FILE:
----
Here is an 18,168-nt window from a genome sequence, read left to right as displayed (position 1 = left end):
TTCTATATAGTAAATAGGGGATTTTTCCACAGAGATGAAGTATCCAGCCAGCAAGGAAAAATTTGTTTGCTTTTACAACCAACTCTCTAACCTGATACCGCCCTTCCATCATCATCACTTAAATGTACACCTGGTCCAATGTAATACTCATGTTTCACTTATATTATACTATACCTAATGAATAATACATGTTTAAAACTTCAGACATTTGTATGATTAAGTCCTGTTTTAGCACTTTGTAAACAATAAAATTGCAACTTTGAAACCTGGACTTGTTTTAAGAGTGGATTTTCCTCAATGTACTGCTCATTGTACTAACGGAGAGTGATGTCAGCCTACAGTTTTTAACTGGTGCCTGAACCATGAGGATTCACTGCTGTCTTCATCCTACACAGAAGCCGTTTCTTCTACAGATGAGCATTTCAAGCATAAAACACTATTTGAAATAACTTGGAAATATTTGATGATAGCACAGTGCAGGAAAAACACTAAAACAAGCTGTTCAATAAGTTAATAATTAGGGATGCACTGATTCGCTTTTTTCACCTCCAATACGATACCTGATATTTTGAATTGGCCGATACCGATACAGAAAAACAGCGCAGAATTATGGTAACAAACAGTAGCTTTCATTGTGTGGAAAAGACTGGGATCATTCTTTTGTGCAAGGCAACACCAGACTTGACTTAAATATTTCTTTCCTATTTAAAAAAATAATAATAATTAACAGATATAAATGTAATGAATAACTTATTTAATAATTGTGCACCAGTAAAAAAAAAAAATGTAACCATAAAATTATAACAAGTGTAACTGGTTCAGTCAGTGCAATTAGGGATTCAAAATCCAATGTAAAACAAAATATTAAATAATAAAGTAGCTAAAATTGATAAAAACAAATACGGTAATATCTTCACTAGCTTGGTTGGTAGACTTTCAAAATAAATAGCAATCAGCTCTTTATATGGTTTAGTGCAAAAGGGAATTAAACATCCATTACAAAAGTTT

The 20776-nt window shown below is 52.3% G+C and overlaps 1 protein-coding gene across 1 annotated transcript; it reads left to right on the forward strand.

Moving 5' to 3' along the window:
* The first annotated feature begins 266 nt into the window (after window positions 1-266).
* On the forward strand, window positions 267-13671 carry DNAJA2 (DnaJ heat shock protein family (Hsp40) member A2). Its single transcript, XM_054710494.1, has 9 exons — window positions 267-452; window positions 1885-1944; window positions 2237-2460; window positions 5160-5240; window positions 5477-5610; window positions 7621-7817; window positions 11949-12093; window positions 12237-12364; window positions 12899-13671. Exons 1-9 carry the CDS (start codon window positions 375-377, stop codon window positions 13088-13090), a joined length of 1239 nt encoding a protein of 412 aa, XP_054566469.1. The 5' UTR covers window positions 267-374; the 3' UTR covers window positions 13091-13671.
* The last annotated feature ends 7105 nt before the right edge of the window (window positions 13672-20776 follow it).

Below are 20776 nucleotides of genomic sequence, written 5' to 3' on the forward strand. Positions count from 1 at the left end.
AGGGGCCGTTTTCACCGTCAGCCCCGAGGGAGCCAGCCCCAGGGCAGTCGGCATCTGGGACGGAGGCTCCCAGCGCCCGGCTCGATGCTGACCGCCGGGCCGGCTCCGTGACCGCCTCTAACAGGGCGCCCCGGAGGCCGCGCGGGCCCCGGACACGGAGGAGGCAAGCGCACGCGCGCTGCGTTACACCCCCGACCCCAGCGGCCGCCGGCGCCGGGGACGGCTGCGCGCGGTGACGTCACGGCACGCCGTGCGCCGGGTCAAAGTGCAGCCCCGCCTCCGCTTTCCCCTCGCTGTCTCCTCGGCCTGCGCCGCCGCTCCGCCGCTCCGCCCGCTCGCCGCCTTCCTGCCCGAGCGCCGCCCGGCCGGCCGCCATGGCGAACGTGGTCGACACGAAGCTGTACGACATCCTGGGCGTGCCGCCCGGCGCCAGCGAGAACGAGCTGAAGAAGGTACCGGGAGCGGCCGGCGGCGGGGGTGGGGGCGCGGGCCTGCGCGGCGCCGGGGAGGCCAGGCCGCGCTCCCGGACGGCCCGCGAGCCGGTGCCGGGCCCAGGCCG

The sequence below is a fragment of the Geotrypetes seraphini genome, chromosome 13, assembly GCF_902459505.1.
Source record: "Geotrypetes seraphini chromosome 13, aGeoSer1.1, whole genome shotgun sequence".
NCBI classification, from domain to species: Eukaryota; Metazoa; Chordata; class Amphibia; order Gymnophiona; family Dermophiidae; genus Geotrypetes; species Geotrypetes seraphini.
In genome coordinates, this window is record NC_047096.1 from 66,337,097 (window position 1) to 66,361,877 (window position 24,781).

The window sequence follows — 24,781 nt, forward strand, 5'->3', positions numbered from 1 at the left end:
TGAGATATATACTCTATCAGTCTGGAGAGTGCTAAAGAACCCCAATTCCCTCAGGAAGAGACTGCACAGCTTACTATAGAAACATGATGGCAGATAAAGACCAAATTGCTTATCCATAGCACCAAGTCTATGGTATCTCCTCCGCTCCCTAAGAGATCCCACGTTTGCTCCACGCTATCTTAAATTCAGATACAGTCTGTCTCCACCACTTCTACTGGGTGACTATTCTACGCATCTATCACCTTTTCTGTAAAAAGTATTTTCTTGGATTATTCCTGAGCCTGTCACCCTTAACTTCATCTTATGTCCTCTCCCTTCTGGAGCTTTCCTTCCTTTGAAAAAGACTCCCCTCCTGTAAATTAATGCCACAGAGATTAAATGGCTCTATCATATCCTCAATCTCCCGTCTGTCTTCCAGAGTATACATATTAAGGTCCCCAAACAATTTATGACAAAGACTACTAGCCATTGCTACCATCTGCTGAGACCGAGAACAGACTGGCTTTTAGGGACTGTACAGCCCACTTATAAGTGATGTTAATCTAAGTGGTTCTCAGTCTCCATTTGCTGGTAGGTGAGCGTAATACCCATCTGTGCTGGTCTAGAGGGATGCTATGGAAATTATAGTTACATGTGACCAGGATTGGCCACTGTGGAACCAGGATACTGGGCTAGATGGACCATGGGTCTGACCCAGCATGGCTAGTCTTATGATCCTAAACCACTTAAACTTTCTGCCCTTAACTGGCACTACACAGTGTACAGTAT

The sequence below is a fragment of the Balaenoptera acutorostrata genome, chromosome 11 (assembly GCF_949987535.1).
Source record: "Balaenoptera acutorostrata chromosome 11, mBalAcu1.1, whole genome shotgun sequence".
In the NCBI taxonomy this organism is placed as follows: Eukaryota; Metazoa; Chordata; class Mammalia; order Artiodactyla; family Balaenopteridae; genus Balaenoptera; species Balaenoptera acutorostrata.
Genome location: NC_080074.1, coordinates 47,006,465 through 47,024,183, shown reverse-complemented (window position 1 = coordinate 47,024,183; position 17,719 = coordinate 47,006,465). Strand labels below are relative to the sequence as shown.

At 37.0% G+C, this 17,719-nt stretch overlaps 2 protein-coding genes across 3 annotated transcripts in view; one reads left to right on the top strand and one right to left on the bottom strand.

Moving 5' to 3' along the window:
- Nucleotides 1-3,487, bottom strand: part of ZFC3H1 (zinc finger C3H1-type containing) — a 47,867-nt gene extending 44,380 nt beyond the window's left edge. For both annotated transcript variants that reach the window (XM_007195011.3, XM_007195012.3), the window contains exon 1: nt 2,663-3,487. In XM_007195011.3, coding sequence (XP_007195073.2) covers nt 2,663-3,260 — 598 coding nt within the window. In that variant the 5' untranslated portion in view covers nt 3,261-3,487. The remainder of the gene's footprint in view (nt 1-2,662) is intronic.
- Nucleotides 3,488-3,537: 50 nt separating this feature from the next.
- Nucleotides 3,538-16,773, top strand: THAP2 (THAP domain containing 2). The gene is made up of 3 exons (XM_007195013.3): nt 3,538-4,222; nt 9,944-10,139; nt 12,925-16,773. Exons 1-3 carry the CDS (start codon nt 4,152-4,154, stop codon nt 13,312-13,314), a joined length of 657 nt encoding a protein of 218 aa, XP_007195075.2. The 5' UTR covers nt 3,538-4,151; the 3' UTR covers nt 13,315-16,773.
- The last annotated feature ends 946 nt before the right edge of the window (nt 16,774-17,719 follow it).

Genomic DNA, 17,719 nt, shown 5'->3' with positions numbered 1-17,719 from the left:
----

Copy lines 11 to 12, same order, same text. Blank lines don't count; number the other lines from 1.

Source record: "Geotrypetes seraphini chromosome 13, aGeoSer1.1, whole genome shotgun sequence".
NCBI classification, from domain to species: Eukaryota; Metazoa; Chordata; class Amphibia; order Gymnophiona; family Dermophiidae; genus Geotrypetes; species Geotrypetes seraphini.